Evidence missing in ‘hit man’ Hutto appeal

Published 12:00 am Sunday, March 8, 2015

The death row appeal of an Alabama man convicted of capital murder in the kidnapping and slaying of a Clinton woman he met at a Vicksburg casino has been returned to Hinds County Circuit Court over missing evidence.

The Mississippi Supreme Court announced Thursday that the appeal of James Cobb Hutto III, 43, of Jasper, Ala., would be returned to the lower court to address three discs containing full-length interview recordings that were missing from evidence and “represented by paper copies of the faces of the discs.”

“Hinds County records indicate that the discs may have been sent to the court. The court’s records indicate that the discs may have been received,” Supreme Court Chief Justice William Waller wrote in the court order. “… The discs however, are missing.”

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Death penalty cases receive an automatic appeal to the court.

Hutto, who told Alabama authorities upon his arrest that he was a known as “hit man Hutto,” was found guilty of capital murder May 27, 2013, in the death of 81-year-old Ethel Winstead Simpson of Clinton.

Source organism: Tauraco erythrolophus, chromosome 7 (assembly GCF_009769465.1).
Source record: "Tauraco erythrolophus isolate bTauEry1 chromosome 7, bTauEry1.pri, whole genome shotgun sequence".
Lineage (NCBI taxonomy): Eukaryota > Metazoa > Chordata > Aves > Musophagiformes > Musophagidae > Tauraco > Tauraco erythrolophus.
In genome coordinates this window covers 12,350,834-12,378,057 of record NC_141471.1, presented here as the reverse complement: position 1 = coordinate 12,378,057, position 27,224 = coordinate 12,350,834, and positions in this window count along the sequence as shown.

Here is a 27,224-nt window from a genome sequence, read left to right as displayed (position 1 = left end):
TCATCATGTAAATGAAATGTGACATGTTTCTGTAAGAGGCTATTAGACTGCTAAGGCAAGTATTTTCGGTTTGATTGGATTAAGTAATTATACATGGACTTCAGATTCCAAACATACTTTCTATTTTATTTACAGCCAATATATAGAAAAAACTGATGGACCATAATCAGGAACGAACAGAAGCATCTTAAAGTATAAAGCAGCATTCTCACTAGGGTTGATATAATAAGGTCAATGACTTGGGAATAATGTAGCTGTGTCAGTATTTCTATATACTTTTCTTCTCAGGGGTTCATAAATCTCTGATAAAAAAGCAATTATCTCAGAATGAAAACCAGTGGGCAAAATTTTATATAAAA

Simpson was last seen alive Sept. 13, 2010, when she and Hutto were leaving Riverwalk Casino in Vicksburg together.

Her body was found four days later near a hog farm in Edwards. Hinds County Coroner Sharon Grisham-Stewart said Simpson died of blunt force trauma to the head and neck.

Hutto also faces a murder trial in Alabama in the death of his 68-year-old great aunt, Virginia “Faye” Rardon, of Birmingham.

Raron was found bludgeoned to death in the bedroom of her home Sept. 16, 2010. It was unclear how long her body had been in the home.

In October 2010, officials in both states agreed to let Hutto be brought to trial first in Hinds County.

He also faces charges of attempted murder and robbery in the stabbing of an Auburn, Ala., man.

The killings and stabbing are the latest in a long, violent history for Hutto. In 2002, he was convicted of kidnapping and raping a 17-year-old in Walker County, Ala. and sentenced to 10 years in prison. He served three years and six months before he was released in 2005.